J.S.R. v. Sessions

V.F.B. v. Sessions


J.S.R. v. Sessions

V.F.B. v. Sessions


On Monday, July 16, CLS and the Worker and Immigrant Rights Advocacy Clinic at Yale Law School successfully won release and reunification for two immigrant families who were detained and forcibly separated after they came to the United States seeking asylum.

CLS and the clinic filed emergency federal lawsuits on July 2 on behalf of 9-year-old JSR and 14-year-old VFB, who were detained in Connecticut by the federal Office of Refugee Resettlement. The children escaped persecution and violence in their home countries of Honduras and El Salvador only to be taken from their parents as part of the Trump Administration’s illegal “zero tolerance policy."

On July 13, 2018, U.S. District Court Judge Victor Bolden responded to the lawsuits by holding that the government’s conduct inflicted deep trauma and violated the children's due process rights. The judge ordered the government to act immediately to remedy the trauma it caused the children. Three days later, the government transferred the parents from Texas to Connecticut, granted them parole, and reunited them with their children.

These are the first cases in the country brought by children, rather than parents, to challenge the Trump Administration’s forcible family separation policy. They are also the first cases in which a federal court held that the government’s systematic dissolution of immigrant families violates the children’s constitutional rights.

At CLS, the children were represented by a team that included Managing Attorney Joanne Lewis and staff attorneys Massiel Zucco-Himmelstein and Kelly Bonafe. “This is a victory for two families and for an entire community in Connecticut that united behind these children and in support of our state’s basic values of freedom, fairness, and family,” said attorney Zucco-Himmelstein. “We look forward to a time when every immigrant child has the kind of support and advocacy that won freedom for JSR and VFB.”

CLS began representing JSR and VFB as part of its ongoing advocacy on behalf of children who are detained at a federally-contracted shelter in eastern Connecticut. For more than a year, CLS has been visiting the shelter several times a month to meet with, and advocate for, the children who are detained there. Until May of this year, those children were all unaccompanied minors -- children who came to the U.S. border without any parents or guardians. To date, JSR and VFB are the only children to arrive in Connecticut who were forcibly separated from their parents after crossing the border.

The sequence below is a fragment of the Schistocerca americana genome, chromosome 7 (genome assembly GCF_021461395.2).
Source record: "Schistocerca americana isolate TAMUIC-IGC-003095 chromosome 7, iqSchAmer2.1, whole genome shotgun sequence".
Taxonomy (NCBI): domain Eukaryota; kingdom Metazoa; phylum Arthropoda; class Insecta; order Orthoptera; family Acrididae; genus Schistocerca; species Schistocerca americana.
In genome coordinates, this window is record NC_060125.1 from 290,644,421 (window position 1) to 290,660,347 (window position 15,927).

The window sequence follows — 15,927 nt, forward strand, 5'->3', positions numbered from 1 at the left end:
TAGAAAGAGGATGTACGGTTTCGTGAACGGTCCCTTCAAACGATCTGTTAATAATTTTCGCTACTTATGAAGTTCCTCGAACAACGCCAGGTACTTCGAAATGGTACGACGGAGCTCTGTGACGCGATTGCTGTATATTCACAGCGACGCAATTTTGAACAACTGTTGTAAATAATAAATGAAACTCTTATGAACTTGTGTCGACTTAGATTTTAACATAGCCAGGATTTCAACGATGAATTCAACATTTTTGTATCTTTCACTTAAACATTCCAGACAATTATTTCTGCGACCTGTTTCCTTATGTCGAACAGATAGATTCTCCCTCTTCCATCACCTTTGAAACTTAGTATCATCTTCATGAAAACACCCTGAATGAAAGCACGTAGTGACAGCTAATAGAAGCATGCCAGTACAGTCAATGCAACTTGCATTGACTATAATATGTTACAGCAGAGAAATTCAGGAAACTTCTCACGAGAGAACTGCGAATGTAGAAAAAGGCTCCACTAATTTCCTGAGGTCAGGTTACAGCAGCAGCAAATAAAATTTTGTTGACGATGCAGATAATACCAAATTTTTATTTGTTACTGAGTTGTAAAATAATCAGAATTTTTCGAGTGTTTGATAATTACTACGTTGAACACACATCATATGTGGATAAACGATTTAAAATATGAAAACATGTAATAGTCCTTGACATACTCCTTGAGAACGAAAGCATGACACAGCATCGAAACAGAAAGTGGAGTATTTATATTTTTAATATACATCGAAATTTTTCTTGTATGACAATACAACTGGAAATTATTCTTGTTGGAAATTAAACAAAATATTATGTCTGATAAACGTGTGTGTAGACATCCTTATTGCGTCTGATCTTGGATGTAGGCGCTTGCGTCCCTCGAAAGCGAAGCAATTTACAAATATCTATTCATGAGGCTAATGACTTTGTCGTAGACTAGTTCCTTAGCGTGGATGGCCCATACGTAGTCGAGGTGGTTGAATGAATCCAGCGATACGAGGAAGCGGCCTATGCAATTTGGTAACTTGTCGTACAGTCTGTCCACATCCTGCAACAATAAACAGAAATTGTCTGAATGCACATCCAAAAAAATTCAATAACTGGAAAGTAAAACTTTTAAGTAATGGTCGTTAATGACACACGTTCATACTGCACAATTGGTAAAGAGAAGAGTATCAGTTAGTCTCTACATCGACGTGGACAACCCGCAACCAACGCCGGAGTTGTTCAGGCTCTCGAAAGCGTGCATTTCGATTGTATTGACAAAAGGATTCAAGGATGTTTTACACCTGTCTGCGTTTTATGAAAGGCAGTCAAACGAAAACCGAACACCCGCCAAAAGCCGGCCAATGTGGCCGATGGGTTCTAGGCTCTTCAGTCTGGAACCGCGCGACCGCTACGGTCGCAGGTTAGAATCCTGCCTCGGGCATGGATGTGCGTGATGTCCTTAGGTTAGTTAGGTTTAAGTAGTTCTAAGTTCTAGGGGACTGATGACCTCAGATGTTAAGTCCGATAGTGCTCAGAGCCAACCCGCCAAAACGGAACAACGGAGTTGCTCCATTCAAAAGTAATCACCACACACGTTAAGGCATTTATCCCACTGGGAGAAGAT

Click here to learn more about our work for unaccompanied immigrant children.


J.S.R. and V.F.B. are two of the more than 3,000 children taken forcibly from their parents at the southern border in the past months.  They're the only two of those children held here in Connecticut.

J.S.R., age 9, fled Honduras with his father after his grandparents were murdered and a body was left in his family’s backyard. When J.S.R. arrived in the United States to seek asylum in June of this year, he and his father were locked in what J.S.R. describes as a “hielera” – an icebox – in a detention facility in South Texas. While J.S.R. was asleep, immigration agents took his father away and lied to the child about his father’s whereabouts. He has been detained in Connecticut since June 16. Since he got here, he has been allowed to speak with his father only once.

V.F.B., age 14, came to the United States with her mother seeking refugee from persecution in El Salvador, after her step-father was murdered outside the church where V.F.B. was praying. While V.F.B. and her mother were detained at a Texas facility, immigration officials sent the child to shower.  When she returned, her mother was gone, and immigration authorities pretended not to know where she was. V.F.B. has been in Connecticut since May 16, and has been allowed to speak with her mother only once.

The forcible separation of children from their parents is a betrayal of U.S. law and Connecticut values. The Constitution State believes in family, freedom, and fairness. CLS went to court to hold our government accountable to our values, and to win release and reunification for two children who – like every one of our children – deserve Connecticut's love and support.


To learn more about CLS' litigation on behalf of J.S.R. and V.F.B., contact:

Connecticut Legal Services
62 Washington Street, Fourth Floor
Middletown, CT 06457